Data Driven Advertising. How Personal Is it?

With Cambridge Analytica’s use of Facebook data being a hot topic and GDPR in the spotlight, the industry is dominated by questions of what the digital advertising platforms, Google and Facebook know about any particular person. There are concerns that people are being personally identified when being selected to be shown a particular ad.

Google, Facebook and larger data sets are derived by adding more data from many digital and non-digital touch points. All this data is combined, mined and segmented to create target audiences with all personal identification removed at source or during data cleaning processes. 1st, 2nd and 3rd party data, with accuracy versus reach and the amount of inferred data used, can create relevancy that can be easily mistaken for personal identification.

The bottom line is that there is no personal identification when an ad is chosen to be shown in an ad slot on any device be it mobile or desktop. The relevancy for the ad is based on past behavior and demographics and perhaps with the exception of re-targeting which is usually based on very recent browser history, the more data touch points that are amalgamated the more accurate the ad relevancy is likely to be.

The General Data Protection Regulations in the EU are being implemented to give people more control on the personal data that is collected and stored on them and to give them the ability to give consent for the information being collected and stored, and to enable them to have it deleted. Recent surveys have shown that it is personal data such as social security numbers, passport details, biometric data, addresses, financial history etc. that people are the most concerned about.  Browser history, consumer behavior and social interactions were very low on the list of concerns.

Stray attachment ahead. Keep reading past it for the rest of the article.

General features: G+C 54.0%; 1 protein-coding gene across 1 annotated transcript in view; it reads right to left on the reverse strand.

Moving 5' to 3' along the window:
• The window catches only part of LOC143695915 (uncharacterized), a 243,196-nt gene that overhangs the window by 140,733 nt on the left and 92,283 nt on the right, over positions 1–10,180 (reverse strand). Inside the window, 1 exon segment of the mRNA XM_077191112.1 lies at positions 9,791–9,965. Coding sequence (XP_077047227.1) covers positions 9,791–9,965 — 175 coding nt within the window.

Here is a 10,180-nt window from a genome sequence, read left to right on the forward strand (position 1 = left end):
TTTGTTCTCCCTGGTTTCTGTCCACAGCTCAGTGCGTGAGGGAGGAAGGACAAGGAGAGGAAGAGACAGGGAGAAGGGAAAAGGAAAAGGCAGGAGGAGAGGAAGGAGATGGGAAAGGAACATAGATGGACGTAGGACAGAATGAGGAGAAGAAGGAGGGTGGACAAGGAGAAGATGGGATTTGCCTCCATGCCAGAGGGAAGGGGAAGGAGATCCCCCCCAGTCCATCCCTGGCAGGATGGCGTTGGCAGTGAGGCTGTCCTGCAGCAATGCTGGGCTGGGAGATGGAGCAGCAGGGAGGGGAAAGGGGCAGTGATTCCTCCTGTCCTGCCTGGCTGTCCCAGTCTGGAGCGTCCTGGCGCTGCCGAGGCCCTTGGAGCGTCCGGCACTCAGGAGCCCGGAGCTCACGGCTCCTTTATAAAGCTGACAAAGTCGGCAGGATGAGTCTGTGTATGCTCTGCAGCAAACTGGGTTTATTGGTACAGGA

Although personal advertising is being affected by the GDPR it is not the reason it was introduced, and it remains to be seen how many people will opt out of having data collected about them when visiting websites.

As digital advertising has become more personal and people are seeing ads that are relevant to them we have generally become less annoyed by ads compared to the past when we were bombarded with ads that were just not relevant to our lifestyle and circumstances. There is less emphasis on ad blockers these days as the apparent personalization of ads seem to make them less intrusive.

Without using data for relevancy, we could return to the days of irrelevant ads, hence it will be interesting to see how many people opt out of data collection over the coming months and if this reverts over time due to the results. In my view, although we will see opt outs initially, the rates will still be quite low, as with the introduction of the cookie warning a few years back.

With ad relevancy improving over the last year (with the exception of those that don’t use frequency capping) ads are less annoying and unless the opt in request on websites becomes a horror story with a list of scary requests, a simple click in the box may well become second nature.

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